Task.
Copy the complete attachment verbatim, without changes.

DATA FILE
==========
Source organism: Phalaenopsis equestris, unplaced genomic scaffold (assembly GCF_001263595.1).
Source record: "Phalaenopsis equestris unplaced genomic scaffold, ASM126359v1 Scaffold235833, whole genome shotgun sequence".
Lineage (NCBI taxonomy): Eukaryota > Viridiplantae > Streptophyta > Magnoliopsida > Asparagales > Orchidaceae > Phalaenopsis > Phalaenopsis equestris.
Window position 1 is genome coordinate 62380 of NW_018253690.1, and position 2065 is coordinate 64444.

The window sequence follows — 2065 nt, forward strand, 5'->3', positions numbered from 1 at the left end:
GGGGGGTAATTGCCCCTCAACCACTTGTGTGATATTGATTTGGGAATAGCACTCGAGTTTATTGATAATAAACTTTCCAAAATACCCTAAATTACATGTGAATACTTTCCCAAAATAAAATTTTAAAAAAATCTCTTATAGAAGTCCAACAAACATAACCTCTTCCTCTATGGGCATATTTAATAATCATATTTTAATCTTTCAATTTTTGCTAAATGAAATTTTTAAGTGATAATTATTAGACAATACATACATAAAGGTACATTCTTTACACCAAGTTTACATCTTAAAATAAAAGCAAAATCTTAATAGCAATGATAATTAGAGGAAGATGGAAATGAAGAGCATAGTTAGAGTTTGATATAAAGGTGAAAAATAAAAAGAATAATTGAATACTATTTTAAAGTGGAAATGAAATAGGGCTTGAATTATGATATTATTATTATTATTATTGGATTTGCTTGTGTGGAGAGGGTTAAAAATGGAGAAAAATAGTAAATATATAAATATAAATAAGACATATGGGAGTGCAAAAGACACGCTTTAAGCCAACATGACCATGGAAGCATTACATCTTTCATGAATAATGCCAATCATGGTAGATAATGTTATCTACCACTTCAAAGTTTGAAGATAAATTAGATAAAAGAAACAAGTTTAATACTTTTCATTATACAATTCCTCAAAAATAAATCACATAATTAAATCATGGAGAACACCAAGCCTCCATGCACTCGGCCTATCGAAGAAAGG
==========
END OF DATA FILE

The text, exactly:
Source organism: Phalaenopsis equestris, unplaced genomic scaffold (assembly GCF_001263595.1).
Source record: "Phalaenopsis equestris unplaced genomic scaffold, ASM126359v1 Scaffold235833, whole genome shotgun sequence".
Lineage (NCBI taxonomy): Eukaryota > Viridiplantae > Streptophyta > Magnoliopsida > Asparagales > Orchidaceae > Phalaenopsis > Phalaenopsis equestris.
Window position 1 is genome coordinate 62380 of NW_018253690.1, and position 2065 is coordinate 64444.

The window sequence follows — 2065 nt, forward strand, 5'->3', positions numbered from 1 at the left end:
GGGGGGTAATTGCCCCTCAACCACTTGTGTGATATTGATTTGGGAATAGCACTCGAGTTTATTGATAATAAACTTTCCAAAATACCCTAAATTACATGTGAATACTTTCCCAAAATAAAATTTTAAAAAAATCTCTTATAGAAGTCCAACAAACATAACCTCTTCCTCTATGGGCATATTTAATAATCATATTTTAATCTTTCAATTTTTGCTAAATGAAATTTTTAAGTGATAATTATTAGACAATACATACATAAAGGTACATTCTTTACACCAAGTTTACATCTTAAAATAAAAGCAAAATCTTAATAGCAATGATAATTAGAGGAAGATGGAAATGAAGAGCATAGTTAGAGTTTGATATAAAGGTGAAAAATAAAAAGAATAATTGAATACTATTTTAAAGTGGAAATGAAATAGGGCTTGAATTATGATATTATTATTATTATTATTGGATTTGCTTGTGTGGAGAGGGTTAAAAATGGAGAAAAATAGTAAATATATAAATATAAATAAGACATATGGGAGTGCAAAAGACACGCTTTAAGCCAACATGACCATGGAAGCATTACATCTTTCATGAATAATGCCAATCATGGTAGATAATGTTATCTACCACTTCAAAGTTTGAAGATAAATTAGATAAAAGAAACAAGTTTAATACTTTTCATTATACAATTCCTCAAAAATAAATCACATAATTAAATCATGGAGAACACCAAGCCTCCATGCACTCGGCCTATCGAAGAAAGG